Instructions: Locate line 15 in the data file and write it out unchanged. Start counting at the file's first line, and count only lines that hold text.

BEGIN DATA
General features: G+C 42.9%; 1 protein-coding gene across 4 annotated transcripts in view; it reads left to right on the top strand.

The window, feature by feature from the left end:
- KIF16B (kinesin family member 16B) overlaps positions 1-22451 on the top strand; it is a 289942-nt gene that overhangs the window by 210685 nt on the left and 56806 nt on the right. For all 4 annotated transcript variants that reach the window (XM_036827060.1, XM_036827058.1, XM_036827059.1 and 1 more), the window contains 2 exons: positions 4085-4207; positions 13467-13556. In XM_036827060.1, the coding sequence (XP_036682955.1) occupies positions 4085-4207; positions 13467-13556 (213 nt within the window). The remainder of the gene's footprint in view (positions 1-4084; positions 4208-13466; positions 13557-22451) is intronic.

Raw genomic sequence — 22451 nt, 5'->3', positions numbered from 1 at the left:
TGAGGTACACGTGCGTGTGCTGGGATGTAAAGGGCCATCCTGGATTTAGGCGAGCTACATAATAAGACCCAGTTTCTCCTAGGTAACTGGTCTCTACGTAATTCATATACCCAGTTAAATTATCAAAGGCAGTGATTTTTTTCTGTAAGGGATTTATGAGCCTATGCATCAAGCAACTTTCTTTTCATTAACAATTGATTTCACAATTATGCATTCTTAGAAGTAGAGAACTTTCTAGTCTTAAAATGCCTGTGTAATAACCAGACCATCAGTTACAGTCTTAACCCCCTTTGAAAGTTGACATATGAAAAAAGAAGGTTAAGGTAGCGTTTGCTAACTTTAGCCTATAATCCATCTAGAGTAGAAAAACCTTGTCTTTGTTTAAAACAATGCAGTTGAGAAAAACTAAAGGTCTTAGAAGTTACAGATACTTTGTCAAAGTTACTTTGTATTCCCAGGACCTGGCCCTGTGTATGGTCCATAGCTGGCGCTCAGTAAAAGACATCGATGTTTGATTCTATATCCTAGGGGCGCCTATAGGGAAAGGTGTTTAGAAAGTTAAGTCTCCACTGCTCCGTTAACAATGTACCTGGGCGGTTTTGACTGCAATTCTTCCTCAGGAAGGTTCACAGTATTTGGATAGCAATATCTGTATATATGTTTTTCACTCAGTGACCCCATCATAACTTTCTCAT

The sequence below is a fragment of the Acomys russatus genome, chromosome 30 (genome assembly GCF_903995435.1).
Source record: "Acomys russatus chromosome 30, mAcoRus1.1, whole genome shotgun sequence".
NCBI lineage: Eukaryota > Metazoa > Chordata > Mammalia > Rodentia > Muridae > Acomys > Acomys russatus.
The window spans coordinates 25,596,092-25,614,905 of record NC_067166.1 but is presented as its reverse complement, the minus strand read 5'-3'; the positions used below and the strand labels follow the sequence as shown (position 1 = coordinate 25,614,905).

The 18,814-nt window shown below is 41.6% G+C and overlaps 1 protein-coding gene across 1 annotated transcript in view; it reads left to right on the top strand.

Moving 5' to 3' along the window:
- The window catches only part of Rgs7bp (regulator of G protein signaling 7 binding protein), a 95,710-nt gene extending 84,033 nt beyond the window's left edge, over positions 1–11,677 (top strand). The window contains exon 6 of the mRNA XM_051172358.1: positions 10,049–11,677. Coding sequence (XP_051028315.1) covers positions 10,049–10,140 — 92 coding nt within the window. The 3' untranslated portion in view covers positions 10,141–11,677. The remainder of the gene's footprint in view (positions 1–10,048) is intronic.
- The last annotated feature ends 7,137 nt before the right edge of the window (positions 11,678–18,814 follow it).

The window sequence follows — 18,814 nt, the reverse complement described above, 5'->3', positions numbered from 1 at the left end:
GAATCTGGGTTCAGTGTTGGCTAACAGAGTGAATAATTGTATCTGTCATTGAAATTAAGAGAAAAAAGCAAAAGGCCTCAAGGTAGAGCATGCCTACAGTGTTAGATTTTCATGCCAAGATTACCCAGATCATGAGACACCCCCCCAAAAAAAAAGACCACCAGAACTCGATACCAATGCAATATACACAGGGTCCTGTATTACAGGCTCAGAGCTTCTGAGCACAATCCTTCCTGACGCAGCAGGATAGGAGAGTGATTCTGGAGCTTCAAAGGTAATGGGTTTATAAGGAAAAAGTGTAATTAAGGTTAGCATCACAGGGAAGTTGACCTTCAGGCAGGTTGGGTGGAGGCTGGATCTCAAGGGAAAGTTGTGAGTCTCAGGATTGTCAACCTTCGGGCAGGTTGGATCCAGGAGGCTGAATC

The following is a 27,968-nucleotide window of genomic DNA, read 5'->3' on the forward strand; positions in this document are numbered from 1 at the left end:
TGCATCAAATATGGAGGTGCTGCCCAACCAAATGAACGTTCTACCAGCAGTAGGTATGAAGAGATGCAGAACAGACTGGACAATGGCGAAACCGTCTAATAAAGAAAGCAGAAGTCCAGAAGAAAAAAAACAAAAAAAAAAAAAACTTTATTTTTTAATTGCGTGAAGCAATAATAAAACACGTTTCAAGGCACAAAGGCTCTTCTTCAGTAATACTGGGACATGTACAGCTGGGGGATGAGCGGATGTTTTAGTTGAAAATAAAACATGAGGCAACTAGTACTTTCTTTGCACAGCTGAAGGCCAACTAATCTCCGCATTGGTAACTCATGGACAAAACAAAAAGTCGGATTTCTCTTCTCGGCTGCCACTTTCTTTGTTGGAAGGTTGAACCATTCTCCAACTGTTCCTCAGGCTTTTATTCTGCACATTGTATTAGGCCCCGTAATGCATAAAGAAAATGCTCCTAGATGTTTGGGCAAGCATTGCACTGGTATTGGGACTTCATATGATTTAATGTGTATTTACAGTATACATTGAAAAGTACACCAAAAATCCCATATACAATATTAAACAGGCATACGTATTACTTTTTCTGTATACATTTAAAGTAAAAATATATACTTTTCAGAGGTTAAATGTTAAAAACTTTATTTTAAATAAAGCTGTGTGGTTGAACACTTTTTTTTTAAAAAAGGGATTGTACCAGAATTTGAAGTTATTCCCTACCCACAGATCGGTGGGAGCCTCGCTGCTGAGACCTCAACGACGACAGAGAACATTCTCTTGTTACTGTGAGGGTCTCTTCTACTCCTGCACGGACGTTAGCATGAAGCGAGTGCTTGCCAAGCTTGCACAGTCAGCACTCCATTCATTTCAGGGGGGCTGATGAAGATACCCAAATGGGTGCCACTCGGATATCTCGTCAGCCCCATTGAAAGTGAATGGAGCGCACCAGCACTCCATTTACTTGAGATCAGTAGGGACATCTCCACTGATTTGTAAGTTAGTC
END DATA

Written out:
GAATCTGGGTTCAGTGTTGGCTAACAGAGTGAATAATTGTATCTGTCATTGAAATTAAGAGAAAAAAGCAAAAGGCCTCAAGGTAGAGCATGCCTACAGTGTTAGATTTTCATGCCAAGATTACCCAGATCATGAGACACCCCCCCAAAAAAAAAGACCACCAGAACTCGATACCAATGCAATATACACAGGGTCCTGTATTACAGGCTCAGAGCTTCTGAGCACAATCCTTCCTGACGCAGCAGGATAGGAGAGTGATTCTGGAGCTTCAAAGGTAATGGGTTTATAAGGAAAAAGTGTAATTAAGGTTAGCATCACAGGGAAGTTGACCTTCAGGCAGGTTGGGTGGAGGCTGGATCTCAAGGGAAAGTTGTGAGTCTCAGGATTGTCAACCTTCGGGCAGGTTGGATCCAGGAGGCTGAATC